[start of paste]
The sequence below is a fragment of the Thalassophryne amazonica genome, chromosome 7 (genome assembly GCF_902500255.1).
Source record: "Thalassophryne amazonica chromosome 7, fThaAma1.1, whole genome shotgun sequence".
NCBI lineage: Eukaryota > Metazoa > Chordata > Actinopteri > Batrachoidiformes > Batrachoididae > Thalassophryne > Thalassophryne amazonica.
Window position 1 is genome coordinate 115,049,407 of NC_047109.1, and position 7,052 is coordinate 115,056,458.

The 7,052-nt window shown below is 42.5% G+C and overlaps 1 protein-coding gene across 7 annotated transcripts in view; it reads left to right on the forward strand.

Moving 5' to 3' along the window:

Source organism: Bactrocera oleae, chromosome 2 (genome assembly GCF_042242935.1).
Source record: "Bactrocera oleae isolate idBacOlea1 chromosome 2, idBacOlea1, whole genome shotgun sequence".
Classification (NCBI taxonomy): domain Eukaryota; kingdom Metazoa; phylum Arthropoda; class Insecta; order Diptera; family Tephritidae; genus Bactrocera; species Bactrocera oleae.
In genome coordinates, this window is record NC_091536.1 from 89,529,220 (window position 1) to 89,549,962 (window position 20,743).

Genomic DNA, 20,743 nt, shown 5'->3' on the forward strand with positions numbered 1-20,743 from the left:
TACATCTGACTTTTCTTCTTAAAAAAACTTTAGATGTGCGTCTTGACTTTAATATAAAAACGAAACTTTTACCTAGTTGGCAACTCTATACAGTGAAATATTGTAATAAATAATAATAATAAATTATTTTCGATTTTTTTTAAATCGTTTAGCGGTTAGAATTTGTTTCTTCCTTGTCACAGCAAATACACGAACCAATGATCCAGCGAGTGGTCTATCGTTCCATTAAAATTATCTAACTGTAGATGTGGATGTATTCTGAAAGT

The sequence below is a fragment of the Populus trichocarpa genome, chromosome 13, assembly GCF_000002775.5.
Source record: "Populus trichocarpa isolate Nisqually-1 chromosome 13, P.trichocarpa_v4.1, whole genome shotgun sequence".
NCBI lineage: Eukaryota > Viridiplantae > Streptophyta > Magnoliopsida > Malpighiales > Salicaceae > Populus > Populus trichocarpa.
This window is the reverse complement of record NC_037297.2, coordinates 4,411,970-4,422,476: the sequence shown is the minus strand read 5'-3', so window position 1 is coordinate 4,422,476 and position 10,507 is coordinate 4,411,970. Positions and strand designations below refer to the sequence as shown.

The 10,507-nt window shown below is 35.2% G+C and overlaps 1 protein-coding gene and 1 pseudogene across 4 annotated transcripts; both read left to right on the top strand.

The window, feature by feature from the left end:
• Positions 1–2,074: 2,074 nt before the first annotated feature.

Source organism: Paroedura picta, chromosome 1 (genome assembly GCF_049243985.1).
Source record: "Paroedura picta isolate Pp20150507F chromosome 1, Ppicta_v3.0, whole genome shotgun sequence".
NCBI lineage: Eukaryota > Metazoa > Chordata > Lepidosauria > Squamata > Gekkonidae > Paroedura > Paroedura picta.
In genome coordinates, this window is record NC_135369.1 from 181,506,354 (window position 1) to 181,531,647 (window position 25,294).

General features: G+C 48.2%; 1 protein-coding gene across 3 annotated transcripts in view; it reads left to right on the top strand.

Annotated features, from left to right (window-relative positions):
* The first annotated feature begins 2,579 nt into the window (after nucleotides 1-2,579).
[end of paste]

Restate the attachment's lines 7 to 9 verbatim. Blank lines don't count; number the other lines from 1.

Source organism: Bactrocera oleae, chromosome 2 (genome assembly GCF_042242935.1).
Source record: "Bactrocera oleae isolate idBacOlea1 chromosome 2, idBacOlea1, whole genome shotgun sequence".
Classification (NCBI taxonomy): domain Eukaryota; kingdom Metazoa; phylum Arthropoda; class Insecta; order Diptera; family Tephritidae; genus Bactrocera; species Bactrocera oleae.